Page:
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And usest none in that true use indeed, BE'D I AM. ad;. [from the noun.] Belong. Which should bedeck thy shape, thy love, thy wit. ing to a madhouse ; fit for a madhouse, .
The country gives me proof and precedent Female it seems,
Of bedlam beggars, who with roaring voices That so bedeck'd, ornate, and gay,
Strike in their numb’d and mortify'd bare arms Comes this way. Milton. Pins, wooden pricks.
Sbakspeura, With ornamental drops bedeck'd I stood, And writ my victory with my enemy's blood.
BE'DLAMITE. 9. s. (from bedlam.] An in
Norris, habitant of Bedlam; a madman.
If wild ambition in thy bosom reign,
Philips. Iu these poor bedlomites thyself survey, BE'DE HOUSE, 1. s. [from bede, Sax. a Thyselflessinnocently mad than they.Fitzgerald. · prayer, and house.] A hospital or alms- Be'vm A KER. n. s. [from bed and make.}
house, where the poor people prayed for A person in the universities, whose office their founders and benefactors.
it is to make the beds, and clean the BEDEʻTTER. See BEDDER.
chambers. TO BED E'w.v.a. (from dew.] To moisten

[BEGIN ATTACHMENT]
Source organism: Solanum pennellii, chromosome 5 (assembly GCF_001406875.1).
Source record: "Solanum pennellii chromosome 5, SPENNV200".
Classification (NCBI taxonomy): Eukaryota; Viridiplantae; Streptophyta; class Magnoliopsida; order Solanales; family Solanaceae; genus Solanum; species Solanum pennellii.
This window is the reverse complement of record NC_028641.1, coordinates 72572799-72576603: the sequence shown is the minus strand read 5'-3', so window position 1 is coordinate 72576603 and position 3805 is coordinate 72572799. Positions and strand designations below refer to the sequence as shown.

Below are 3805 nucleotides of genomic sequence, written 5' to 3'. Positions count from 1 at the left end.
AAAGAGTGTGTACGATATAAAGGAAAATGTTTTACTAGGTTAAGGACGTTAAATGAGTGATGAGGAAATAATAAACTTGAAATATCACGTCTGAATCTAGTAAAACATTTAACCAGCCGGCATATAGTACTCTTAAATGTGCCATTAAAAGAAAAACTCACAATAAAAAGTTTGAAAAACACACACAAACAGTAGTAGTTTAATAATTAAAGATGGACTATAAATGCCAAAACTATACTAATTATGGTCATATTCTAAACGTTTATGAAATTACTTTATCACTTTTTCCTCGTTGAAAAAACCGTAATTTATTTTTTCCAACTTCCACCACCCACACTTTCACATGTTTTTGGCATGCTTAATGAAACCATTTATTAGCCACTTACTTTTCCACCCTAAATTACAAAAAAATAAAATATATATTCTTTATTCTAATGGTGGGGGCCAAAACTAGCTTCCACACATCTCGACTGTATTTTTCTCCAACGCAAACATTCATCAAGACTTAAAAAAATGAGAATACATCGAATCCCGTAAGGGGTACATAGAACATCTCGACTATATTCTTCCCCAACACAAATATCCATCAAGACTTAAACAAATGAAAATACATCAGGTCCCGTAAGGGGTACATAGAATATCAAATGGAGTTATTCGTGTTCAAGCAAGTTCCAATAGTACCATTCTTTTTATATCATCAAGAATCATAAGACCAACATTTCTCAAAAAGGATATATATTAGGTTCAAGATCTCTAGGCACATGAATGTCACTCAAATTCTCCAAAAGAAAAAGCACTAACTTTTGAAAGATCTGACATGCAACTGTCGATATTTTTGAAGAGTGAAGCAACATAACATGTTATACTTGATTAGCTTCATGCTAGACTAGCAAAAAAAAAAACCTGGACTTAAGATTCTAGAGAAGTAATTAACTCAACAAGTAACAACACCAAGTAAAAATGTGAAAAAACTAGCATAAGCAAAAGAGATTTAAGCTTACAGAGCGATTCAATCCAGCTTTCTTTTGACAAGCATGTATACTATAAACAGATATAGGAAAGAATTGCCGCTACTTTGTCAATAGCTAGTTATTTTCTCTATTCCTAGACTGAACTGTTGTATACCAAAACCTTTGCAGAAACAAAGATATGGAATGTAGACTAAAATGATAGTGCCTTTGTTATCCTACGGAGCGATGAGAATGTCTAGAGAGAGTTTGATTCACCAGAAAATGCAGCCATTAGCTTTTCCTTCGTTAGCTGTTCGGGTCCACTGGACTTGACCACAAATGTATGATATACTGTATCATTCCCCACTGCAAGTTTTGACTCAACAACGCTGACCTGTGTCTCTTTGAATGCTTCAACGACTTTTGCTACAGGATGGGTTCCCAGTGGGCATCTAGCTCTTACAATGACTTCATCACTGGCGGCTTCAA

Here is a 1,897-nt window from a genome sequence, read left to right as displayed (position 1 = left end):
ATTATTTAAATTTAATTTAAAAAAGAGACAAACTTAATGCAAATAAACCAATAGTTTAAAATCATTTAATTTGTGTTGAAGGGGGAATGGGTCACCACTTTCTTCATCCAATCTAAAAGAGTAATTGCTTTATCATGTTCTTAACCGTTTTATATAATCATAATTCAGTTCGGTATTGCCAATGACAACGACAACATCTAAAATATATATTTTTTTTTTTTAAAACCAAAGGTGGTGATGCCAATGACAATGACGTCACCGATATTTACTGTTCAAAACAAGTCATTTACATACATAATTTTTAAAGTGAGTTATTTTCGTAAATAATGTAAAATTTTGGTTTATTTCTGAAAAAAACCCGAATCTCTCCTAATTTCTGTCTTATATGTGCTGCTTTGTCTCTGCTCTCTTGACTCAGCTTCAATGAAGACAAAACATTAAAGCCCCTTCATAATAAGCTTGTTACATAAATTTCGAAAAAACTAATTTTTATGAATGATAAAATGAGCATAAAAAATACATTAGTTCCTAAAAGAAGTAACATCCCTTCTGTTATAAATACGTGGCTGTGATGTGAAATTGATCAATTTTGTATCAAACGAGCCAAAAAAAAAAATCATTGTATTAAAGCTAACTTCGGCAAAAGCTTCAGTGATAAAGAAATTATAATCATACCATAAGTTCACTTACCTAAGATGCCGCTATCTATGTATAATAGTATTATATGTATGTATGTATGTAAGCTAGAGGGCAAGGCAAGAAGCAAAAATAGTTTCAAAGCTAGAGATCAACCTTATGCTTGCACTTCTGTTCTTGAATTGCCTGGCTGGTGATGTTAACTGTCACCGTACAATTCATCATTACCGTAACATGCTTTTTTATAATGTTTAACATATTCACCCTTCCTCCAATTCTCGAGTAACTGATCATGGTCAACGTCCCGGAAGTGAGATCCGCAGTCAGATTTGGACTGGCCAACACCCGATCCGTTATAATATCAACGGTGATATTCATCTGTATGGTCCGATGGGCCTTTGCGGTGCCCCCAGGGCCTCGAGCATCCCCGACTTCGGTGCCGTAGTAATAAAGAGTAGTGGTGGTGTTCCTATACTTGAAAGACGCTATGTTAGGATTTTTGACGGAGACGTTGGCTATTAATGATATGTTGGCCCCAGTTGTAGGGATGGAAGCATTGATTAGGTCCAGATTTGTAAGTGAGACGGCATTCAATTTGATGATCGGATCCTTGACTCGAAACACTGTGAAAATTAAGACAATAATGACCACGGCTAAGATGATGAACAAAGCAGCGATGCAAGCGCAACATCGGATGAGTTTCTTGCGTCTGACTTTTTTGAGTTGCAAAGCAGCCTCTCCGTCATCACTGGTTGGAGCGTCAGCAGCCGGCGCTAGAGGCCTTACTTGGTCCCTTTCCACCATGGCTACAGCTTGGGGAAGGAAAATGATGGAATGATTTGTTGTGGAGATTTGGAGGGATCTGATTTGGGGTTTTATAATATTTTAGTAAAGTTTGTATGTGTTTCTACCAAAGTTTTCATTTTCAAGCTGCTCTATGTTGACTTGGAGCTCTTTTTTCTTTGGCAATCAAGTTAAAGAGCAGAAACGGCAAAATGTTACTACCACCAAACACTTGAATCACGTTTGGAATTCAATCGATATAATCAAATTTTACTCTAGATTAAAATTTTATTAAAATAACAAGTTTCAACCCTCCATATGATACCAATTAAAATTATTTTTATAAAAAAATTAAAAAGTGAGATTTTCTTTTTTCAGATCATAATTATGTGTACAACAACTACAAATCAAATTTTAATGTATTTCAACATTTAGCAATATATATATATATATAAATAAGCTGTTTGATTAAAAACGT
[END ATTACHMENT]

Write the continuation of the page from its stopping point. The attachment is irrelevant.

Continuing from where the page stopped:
I was deeply in love with my bedmaker, upon gently, as with the fall of dew,
which I was rusticated for ever. Spretatur. Bedew her pasture's grass with English blood. BE'UMATE n. s. [from bed and mate.] A Let all the tears that should beder my herse,
bedfellow; one that partakes of the Be drops of balın to sanctify thy head. Shaksø.
same bed. The countess received a letter from him,
Had I so gnod occasion to lie long whereunco all che while she was writing her an
As you, prince Paris, nought but heav'nly busisker, she bedewed the paper with her tears.
Should rob my bedmate of my company. Shaks. What slender youth,bedew'd with liquid odours, BE'DMOULDING. 1 n. s. (from bed Courts thee on roses, in some pleasant cave? BE'DDING MOULDING. Šand mould.] A
term used by workmen, to signify those Balm, from a silver box distill'd around,
members in the cornice, which are placed Shall all bedew the roots, and scent the sacred
below the coronet. Builder's Dict. ground.
Dryden. He said: and falling tears his face badero.
BE'D POST.n. s. [from bed and post.] The
Dryden. post at the corner of the bed, which sup.; BE'DFELLOW. n. s. [from bed and fellow.) ports the canopy. One that lies in the same bed.
I came the next day prepared, and placed her He loves your people,
in a clear light, her head leaning to a bedposting But tie him not to be their bedfellozu. Sbaksp;'
another standing behind, holding it steady. Misery acquaints a man with strange bedjel